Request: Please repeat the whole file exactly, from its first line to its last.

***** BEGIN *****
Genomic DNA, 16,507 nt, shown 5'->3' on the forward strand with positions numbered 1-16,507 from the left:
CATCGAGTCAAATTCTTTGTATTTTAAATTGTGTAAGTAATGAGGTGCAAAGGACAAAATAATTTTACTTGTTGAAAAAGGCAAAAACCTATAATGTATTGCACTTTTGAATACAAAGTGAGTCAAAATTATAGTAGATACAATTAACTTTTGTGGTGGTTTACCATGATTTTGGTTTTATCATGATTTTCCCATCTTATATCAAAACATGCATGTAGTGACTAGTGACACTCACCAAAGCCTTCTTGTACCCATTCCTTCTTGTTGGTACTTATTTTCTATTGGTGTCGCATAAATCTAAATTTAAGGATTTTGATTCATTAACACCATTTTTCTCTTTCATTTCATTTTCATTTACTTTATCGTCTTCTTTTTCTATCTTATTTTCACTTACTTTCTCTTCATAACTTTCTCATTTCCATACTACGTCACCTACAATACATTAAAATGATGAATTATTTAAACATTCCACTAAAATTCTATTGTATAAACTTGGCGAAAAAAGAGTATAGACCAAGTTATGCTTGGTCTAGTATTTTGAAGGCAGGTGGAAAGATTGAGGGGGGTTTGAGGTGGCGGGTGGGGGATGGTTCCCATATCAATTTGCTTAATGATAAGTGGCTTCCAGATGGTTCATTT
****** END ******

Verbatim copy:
Genomic DNA, 16,507 nt, shown 5'->3' on the forward strand with positions numbered 1-16,507 from the left:
CATCGAGTCAAATTCTTTGTATTTTAAATTGTGTAAGTAATGAGGTGCAAAGGACAAAATAATTTTACTTGTTGAAAAAGGCAAAAACCTATAATGTATTGCACTTTTGAATACAAAGTGAGTCAAAATTATAGTAGATACAATTAACTTTTGTGGTGGTTTACCATGATTTTGGTTTTATCATGATTTTCCCATCTTATATCAAAACATGCATGTAGTGACTAGTGACACTCACCAAAGCCTTCTTGTACCCATTCCTTCTTGTTGGTACTTATTTTCTATTGGTGTCGCATAAATCTAAATTTAAGGATTTTGATTCATTAACACCATTTTTCTCTTTCATTTCATTTTCATTTACTTTATCGTCTTCTTTTTCTATCTTATTTTCACTTACTTTCTCTTCATAACTTTCTCATTTCCATACTACGTCACCTACAATACATTAAAATGATGAATTATTTAAACATTCCACTAAAATTCTATTGTATAAACTTGGCGAAAAAAGAGTATAGACCAAGTTATGCTTGGTCTAGTATTTTGAAGGCAGGTGGAAAGATTGAGGGGGGTTTGAGGTGGCGGGTGGGGGATGGTTCCCATATCAATTTGCTTAATGATAAGTGGCTTCCAGATGGTTCATTT